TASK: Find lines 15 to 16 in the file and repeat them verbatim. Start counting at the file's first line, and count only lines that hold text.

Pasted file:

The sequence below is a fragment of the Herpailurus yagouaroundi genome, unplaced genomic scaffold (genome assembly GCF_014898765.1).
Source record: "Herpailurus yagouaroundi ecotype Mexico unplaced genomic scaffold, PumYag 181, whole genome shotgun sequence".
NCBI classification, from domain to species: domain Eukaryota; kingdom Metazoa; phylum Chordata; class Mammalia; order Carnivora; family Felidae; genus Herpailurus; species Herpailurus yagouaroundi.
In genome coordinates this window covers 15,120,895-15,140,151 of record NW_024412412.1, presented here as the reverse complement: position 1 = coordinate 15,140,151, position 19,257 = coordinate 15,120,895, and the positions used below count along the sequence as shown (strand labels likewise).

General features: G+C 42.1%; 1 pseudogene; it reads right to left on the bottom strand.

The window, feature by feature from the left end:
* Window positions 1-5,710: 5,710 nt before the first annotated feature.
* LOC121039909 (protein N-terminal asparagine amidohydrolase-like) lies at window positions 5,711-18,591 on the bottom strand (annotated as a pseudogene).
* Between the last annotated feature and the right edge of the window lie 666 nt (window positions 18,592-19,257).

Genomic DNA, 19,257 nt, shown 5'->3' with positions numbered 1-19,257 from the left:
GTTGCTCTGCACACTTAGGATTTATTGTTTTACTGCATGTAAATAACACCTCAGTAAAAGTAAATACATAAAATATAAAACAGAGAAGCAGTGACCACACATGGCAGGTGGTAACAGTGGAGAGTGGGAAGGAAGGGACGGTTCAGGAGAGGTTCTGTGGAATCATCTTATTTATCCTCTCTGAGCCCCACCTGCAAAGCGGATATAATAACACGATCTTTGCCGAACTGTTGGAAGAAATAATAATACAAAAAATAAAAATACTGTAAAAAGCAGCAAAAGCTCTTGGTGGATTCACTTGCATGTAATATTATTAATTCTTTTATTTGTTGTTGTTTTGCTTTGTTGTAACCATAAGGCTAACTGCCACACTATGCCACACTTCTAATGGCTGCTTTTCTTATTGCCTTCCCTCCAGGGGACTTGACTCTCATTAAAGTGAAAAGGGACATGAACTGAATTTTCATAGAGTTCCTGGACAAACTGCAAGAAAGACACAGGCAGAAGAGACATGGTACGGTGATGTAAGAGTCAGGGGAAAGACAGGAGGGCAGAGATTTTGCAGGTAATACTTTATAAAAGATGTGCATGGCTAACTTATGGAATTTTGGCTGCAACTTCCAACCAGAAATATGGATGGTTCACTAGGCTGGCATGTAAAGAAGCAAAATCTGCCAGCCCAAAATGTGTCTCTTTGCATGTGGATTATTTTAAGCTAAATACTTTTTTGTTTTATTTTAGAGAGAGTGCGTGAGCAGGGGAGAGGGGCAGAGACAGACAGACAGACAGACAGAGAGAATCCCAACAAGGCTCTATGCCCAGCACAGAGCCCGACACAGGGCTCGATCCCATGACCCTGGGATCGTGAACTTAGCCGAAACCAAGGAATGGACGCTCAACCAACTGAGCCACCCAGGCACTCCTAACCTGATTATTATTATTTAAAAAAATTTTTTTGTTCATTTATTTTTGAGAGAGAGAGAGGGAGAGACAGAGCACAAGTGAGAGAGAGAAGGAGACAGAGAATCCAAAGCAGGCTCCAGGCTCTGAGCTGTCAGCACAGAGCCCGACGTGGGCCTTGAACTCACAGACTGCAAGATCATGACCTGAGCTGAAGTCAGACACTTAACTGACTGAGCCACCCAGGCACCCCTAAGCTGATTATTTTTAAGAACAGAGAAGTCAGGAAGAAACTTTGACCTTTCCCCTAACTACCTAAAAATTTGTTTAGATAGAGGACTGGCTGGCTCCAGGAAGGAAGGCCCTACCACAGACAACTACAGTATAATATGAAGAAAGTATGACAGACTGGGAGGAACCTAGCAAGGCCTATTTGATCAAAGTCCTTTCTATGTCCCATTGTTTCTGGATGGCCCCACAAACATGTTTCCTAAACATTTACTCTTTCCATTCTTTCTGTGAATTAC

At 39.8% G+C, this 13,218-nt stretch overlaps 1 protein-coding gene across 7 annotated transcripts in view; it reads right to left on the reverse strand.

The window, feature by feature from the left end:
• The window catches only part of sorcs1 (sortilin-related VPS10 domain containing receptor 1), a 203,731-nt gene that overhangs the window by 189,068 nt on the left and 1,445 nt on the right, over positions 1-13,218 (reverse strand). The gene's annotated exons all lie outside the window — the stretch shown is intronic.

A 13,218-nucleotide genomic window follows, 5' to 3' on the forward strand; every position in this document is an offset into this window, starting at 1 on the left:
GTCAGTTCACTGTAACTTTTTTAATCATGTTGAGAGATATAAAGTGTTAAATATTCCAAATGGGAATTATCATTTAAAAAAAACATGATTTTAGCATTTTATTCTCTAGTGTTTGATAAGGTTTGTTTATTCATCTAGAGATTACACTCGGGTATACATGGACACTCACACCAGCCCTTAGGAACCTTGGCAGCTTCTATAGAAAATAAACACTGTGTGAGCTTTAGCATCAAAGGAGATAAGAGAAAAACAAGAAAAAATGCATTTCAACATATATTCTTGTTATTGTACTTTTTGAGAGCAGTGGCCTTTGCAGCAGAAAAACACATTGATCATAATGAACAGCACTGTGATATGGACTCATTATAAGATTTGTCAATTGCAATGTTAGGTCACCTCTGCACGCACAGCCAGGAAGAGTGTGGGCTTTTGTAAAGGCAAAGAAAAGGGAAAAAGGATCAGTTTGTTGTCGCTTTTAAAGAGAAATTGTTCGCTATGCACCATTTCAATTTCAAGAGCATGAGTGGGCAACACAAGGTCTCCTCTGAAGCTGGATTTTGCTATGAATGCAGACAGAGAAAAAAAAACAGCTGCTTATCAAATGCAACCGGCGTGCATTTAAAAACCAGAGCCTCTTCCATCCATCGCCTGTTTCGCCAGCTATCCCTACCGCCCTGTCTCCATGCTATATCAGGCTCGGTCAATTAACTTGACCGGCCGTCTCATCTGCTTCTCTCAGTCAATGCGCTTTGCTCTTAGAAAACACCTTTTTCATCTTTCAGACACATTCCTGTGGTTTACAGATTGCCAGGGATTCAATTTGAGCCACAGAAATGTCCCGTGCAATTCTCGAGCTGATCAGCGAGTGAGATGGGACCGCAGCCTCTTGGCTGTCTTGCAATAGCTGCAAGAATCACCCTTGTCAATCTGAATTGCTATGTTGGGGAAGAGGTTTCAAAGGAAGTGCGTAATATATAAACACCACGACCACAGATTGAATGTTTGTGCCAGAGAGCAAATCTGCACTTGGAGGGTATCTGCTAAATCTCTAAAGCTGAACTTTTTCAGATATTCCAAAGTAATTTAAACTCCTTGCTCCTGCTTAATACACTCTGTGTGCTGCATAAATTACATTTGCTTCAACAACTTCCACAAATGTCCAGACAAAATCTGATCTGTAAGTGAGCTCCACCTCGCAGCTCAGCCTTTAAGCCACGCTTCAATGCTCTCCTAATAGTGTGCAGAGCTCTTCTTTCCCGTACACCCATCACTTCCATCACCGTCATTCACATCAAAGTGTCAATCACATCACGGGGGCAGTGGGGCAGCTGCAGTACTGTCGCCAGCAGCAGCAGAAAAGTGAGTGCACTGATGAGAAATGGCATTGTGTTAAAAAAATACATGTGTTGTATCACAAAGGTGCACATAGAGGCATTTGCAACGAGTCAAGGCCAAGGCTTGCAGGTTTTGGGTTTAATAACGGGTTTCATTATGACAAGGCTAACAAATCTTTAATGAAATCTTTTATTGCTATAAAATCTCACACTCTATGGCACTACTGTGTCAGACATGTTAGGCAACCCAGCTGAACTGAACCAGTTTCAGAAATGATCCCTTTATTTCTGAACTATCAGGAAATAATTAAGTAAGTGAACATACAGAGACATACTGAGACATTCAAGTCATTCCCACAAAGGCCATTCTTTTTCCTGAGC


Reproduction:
A 13,218-nucleotide genomic window follows, 5' to 3' on the forward strand; every position in this document is an offset into this window, starting at 1 on the left:
GTCAGTTCACTGTAACTTTTTTAATCATGTTGAGAGATATAAAGTGTTAAATATTCCAAATGGGAATTATCATTTAAAAAAAACATGATTTTAGCATTTTATTCTCTAGTGTTTGATAAGGTTTGTTTATTCATCTAGAGATTACACTCGGGTATACATGGACACTCACACCAGCCCTTAGGAACCTTGGCAGCTTCTATAGAAAATAAACACTGTGTGAGCTTTAGCATCAAAGGAGATAAGAGAAAAACAAGAAAAAATGCATTTCAACATATATTCTTGTTATTGTACTTTTTGAGAGCAGTGGCCTTTGCAGCAGAAAAACACATTGATCATAATGAACAGCACTGTGATATGGACTCATTATAAGATTTGTCAATTGCAATGTTAGGTCACCTCTGCACGCACAGCCAGGAAGAGTGTGGGCTTTTGTAAAGGCAAAGAAAAGGGAAAAAGGATCAGTTTGTTGTCGCTTTTAAAGAGAAATTGTTCGCTATGCACCATTTCAATTTCAAGAGCATGAGTGGGCAACACAAGGTCTCCTCTGAAGCTGGATTTTGCTATGAATGCAGACAGAGAAAAAAAAACAGCTGCTTATCAAATGCAACCGGCGTGCATTTAAAAACCAGAGCCTCTTCCATCCATCGCCTGTTTCGCCAGCTATCCCTACCGCCCTGTCTCCATGCTATATCAGGCTCGGTCAATTAACTTGACCGGCCGTCTCATCTGCTTCTCTCAGTCAATGCGCTTTGCTCTTAGAAAACACCTTTTTCATCTTTCAGACACATTCCTGTGGTTTACAGATTGCCAGGGATTCAATTTGAGCCACAGAAATGTCCCGTGCAATTCTCGAGCTGATCAGCGAGTGAGATGGGACCGCAGCCTCTTGGCTGTCTTGCAATAGCTGCAAGAATCACCCTTGTCAATCTGAATTGCTATGTTGGGGAAGAGGTTTCAAAGGAAGTGCGTAATATATAAACACCACGACCACAGATTGAATGTTTGTGCCAGAGAGCAAATCTGCACTTGGAGGGTATCTGCTAAATCTCTAAAGCTGAACTTTTTCAGATATTCCAAAGTAATTTAAACTCCTTGCTCCTGCTTAATACACTCTGTGTGCTGCATAAATTACATTTGCTTCAACAACTTCCACAAATGTCCAGACAAAATCTGATCTGTAAGTGAGCTCCACCTCGCAGCTCAGCCTTTAAGCCACGCTTCAATGCTCTCCTAATAGTGTGCAGAGCTCTTCTTTCCCGTACACCCATCACTTCCATCACCGTCATTCACATCAAAGTGTCAATCACATCACGGGGGCAGTGGGGCAGCTGCAGTACTGTCGCCAGCAGCAGCAGAAAAGTGAGTGCACTGATGAGAAATGGCATTGTGTTAAAAAAATACATGTGTTGTATCACAAAGGTGCACATAGAGGCATTTGCAACGAGTCAAGGCCAAGGCTTGCAGGTTTTGGGTTTAATAACGGGTTTCATTATGACAAGGCTAACAAATCTTTAATGAAATCTTTTATTGCTATAAAATCTCACACTCTATGGCACTACTGTGTCAGACATGTTAGGCAACCCAGCTGAACTGAACCAGTTTCAGAAATGATCCCTTTATTTCTGAACTATCAGGAAATAATTAAGTAAGTGAACATACAGAGACATACTGAGACATTCAAGTCATTCCCACAAAGGCCATTCTTTTTCCTGAGC